Sunday, January 26, 2014

What italian emigrants do

Recently an italian newspaper hosted a debate about what italian emigrants do.
According to Matteo Cavezzali, who lives in Italy:
1. They go out only with other Italians.
2. They know everything about italian politics, especially about Berlusconi, even if they emigrated because they were sick of him.
3. They miss the italian sun, because they live in cold and gray countries, but they don’t want to admit it.
4. They eat bad, they look for good italian restaurants but they cannot find one.
5. They have jobs that in Italy they would have never accepted.
6. They cheat (e.g., don’t pay the bus ticket) and they forget to pay taxes.
7. They dislike going back to Italy, even for a short trip, because they feel superior.

The reply by Andrea D’Addio, who lives in Berlin, was:
1. They do not wash their car because they use public transportations or their bike.
2. They miss the sun and they do poor jobs, but the working conditions are much better than in Italy and they can pay for luxury vacations in sunny countries.
3. They generally eat at home, cooking by themselves, but they also try exotic restaurants.
4. They go out mostly with other Italians, but they work in an international environment. Their friends are true friends and the nationality doesn’t matter.
5. They try to build their own family because the host nation helps families, although the salaries might be not that high.
6. They follow the italian politics because they care about their country. When they are asked about Berlusconi, they want to give a good answer.
7. They don't envy who remained in Italy. They know how difficult is leaving friends, family and country for going in a hostile place, so they hope one day to go back to Italy.
Ovviamente non possiedo alcun diritto sull'immagine. Italia, è questo che pensi di noi?
Somehow Matteo and Andrea are both right.
- I go out with other Italians but also with international colleagues. My friends are from different nationalities.
- I always read the italian news, but also those of host country. News are filtered before being published abroad, I can have a different point of view than while I was in Italy. I’m sick of questions about B., I don’t have an answer.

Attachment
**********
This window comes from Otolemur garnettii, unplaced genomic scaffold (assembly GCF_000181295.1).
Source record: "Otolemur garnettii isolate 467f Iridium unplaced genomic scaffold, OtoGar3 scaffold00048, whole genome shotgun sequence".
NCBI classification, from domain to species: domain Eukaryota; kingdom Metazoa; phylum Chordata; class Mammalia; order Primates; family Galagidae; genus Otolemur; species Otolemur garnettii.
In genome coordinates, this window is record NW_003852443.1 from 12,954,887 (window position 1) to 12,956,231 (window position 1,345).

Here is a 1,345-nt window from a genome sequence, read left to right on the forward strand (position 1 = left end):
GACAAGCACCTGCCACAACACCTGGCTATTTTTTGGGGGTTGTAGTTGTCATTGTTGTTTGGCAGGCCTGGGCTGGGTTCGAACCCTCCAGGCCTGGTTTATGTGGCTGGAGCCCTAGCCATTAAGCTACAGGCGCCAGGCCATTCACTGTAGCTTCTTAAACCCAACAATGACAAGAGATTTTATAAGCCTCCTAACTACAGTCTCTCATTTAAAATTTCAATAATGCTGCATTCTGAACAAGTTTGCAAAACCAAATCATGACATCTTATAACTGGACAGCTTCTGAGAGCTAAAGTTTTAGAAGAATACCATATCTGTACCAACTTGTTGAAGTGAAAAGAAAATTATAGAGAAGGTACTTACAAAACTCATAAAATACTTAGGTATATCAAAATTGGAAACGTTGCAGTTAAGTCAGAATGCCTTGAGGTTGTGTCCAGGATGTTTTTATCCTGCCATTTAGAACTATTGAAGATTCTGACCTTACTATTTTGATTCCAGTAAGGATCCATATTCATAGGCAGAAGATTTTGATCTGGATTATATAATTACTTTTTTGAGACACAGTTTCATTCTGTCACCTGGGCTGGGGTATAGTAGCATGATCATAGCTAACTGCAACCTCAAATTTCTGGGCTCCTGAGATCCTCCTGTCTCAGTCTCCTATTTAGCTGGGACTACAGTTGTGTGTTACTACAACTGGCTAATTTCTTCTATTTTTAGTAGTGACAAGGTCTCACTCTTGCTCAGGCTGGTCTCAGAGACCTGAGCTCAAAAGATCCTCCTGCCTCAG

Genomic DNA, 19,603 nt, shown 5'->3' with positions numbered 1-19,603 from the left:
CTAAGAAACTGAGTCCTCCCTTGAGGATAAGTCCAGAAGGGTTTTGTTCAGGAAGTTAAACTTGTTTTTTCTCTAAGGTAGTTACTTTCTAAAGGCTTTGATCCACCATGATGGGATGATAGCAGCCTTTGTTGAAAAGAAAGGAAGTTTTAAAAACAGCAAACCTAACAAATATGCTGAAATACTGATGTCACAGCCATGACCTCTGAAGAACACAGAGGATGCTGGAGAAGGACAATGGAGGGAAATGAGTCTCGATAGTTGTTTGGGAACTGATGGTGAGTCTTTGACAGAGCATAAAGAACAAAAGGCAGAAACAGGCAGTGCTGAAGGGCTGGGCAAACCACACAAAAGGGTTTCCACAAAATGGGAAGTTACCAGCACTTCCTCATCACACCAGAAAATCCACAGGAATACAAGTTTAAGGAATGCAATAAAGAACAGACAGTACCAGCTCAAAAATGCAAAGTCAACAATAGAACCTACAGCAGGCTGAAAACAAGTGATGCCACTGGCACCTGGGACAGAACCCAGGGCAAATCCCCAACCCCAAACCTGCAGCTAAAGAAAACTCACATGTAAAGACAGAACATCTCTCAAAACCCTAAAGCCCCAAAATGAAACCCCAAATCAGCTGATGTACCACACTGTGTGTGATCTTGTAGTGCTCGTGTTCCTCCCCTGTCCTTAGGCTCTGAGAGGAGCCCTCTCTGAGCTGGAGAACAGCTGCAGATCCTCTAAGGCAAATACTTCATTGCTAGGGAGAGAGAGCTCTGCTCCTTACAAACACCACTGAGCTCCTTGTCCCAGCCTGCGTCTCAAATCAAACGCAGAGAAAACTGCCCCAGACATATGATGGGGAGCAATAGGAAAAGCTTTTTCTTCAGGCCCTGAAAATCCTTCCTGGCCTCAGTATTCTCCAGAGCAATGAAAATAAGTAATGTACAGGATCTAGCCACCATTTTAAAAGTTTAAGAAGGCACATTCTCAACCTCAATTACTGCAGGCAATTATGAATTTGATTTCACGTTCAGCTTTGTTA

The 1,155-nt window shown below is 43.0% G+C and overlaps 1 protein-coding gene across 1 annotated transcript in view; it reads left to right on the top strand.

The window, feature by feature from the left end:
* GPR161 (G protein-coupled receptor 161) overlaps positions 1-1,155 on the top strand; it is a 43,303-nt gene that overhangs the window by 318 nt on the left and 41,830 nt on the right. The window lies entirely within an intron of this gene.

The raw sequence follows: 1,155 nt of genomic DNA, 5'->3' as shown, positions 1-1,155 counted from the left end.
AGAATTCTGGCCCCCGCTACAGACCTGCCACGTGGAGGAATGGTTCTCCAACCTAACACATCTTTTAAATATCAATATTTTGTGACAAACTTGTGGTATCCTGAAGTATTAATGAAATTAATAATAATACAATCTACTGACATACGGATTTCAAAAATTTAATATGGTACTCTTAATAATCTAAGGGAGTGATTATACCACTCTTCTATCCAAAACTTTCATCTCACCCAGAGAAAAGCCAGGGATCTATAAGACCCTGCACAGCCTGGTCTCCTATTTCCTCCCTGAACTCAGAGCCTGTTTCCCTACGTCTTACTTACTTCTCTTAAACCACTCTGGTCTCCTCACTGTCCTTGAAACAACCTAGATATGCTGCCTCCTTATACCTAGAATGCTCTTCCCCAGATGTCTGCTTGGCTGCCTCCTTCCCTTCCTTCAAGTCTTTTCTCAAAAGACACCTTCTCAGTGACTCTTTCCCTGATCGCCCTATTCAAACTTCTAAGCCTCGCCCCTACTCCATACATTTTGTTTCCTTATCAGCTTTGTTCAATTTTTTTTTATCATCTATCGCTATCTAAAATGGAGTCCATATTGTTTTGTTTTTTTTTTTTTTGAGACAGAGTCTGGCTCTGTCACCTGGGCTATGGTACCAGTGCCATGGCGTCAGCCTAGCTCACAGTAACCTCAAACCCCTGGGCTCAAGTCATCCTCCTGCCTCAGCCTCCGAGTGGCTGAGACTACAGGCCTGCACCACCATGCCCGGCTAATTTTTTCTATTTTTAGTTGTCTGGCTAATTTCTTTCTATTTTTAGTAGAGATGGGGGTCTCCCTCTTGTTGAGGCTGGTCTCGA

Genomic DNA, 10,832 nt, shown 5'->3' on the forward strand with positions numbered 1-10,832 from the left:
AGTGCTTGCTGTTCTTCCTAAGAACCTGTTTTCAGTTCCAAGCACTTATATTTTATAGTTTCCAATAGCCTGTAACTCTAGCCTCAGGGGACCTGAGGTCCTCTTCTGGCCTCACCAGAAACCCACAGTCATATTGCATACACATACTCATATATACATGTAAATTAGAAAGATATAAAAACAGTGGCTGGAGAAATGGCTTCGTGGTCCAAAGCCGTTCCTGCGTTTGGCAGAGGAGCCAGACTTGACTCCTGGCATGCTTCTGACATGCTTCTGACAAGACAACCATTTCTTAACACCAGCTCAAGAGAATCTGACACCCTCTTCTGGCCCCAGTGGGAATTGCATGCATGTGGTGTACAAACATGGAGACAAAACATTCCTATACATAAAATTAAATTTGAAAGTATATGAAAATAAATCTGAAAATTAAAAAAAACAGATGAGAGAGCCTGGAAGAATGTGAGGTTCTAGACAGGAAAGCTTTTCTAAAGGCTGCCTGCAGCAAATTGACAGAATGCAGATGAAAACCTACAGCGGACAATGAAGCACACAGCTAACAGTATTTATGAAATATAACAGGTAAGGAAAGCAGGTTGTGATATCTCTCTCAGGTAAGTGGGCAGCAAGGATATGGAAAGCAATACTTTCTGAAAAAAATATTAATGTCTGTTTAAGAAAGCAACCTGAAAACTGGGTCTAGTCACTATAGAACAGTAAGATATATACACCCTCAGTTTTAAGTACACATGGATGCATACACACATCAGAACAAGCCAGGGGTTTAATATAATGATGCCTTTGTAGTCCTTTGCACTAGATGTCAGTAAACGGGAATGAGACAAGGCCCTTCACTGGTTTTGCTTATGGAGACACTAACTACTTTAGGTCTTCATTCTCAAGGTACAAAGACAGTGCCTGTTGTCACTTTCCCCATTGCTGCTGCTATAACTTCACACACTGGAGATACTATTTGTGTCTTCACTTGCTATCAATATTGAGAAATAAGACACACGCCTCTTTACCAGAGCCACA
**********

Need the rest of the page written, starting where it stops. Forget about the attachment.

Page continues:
- In Brussels I don’t cook at home as often as I was used to do in Vienna, but I still cook when I invite friends to my place for a dinner. Many other (not only) Italians do the same. I must admit, I like enjoying a restaurant sometimes. I try italian restaurants (often suggested by Belgians) but I prefer local restaurants or very exotic ones. During my stay in Japan, I didn’t miss the italian food, I loved eating japanese, even when I didn’t know what I had in the dish.
- Honestly, I never complain for the temperature. I don’t miss the “italian sun” because I grew up in a foggy and gray part of Italy. I like even the rain. Probably I’m the only Italian who says that.
- I was lucky, I got the job I like, with a position consistent with my qualification. Other italians weren’t that lucky, unfortunately, but the foreign governments usually help unemployed people.
- I’ve always payed my duties, in Italy and abroad. The honesty was part of my education, if italians behave bad, they should blame their parents.
- I dislike going to Italy because I feel bad for my country. The comparison with other countries is sad, the solution to many problems is much closer then expected… if only we would be able to look to the problem from another point of view

Disclaimer: I might have misinterpreted Matteo and Andrea's opinion in the attempt to translate. This is my interpretation of what they have written.

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